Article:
Outgoing longwave radiation (OLR) is often used as a way to identify tall, thick, convective rain clouds. These maps show the difference from expected cloudiness based on the position of the MJO. The violet and blue shading indicates higher than normal, active or enhanced tropical weather, while orange shading indicates lower than normal cloud or suppressed conditions. The direction and length of the arrows indicate the direction and strength of the wind anomaly. The darker the arrow, the more reliable the information is. The relationship of the MJO with tropical weather patterns changes with the season (which can be selected above the maps).

Global maps of outgoing longwave radiation (OLR)

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Global maps of outgoing longwave radiation (OLR) highlight regions experiencing more or less cloudiness. The top panel is the total OLR in Watts per square metre (W/m²) and the bottom panel is the anomaly (current minus the 1979-1998 climate average), in W/m². In the bottom panel, negative values (blue shading) represent above normal cloudiness while positive values (brown shading) represent below normal cloudiness.

Regional maps of outgoing longwave radiation (OLR)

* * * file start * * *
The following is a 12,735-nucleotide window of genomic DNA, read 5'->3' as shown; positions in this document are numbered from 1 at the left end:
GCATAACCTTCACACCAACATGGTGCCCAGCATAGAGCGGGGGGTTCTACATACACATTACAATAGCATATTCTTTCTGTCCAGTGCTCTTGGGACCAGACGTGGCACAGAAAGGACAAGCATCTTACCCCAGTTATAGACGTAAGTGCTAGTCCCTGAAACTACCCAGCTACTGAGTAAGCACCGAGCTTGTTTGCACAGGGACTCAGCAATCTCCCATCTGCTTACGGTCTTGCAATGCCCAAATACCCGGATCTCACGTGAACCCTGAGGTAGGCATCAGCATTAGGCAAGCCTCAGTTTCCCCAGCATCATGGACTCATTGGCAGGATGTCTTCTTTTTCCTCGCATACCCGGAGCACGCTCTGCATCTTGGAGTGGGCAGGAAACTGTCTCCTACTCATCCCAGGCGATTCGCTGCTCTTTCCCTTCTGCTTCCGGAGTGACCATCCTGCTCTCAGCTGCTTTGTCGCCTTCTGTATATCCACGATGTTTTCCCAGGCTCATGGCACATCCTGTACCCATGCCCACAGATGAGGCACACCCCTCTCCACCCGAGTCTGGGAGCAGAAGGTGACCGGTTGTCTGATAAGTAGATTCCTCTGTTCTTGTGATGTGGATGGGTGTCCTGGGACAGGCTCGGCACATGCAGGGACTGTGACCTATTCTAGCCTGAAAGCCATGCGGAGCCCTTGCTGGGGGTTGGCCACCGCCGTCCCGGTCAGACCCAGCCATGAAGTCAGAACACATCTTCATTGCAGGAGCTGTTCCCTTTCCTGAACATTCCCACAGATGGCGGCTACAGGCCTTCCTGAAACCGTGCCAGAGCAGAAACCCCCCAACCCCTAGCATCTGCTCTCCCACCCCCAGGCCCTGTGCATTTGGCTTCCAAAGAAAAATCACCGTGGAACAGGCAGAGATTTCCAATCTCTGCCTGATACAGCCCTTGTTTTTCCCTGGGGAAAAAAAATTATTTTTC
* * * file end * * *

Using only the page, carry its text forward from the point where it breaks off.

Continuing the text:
Click on the boxes to view a timeseries of cloudiness for that region.
Map of regional cloudiness Dateline Vanuatu Coral Sea Fiji Nauru & Tuvalu Solomon Islands New Guinea Northern Australia Micronesia Malaysia & Indonesia Guam & Marianas Philippines Indochina Southern India & Sri Lanka

Below: OLR totals over the dateline

Click to see full-size graph of OLR totals over the dateline.

The graphs linked to this map show the OLRs for the different regions within the Darwin RSMC area. The horizontal dashed line represents what is normal for that time of year (based on the 1979 to 1998 period). The coloured curve is the 3-day moving average OLR in W/m². Below normal OLR indicates cloudier than normal conditions in this particular area, and is shown in blue shading. Above normal OLR indicates less cloudy conditions and is shown in yellow shading.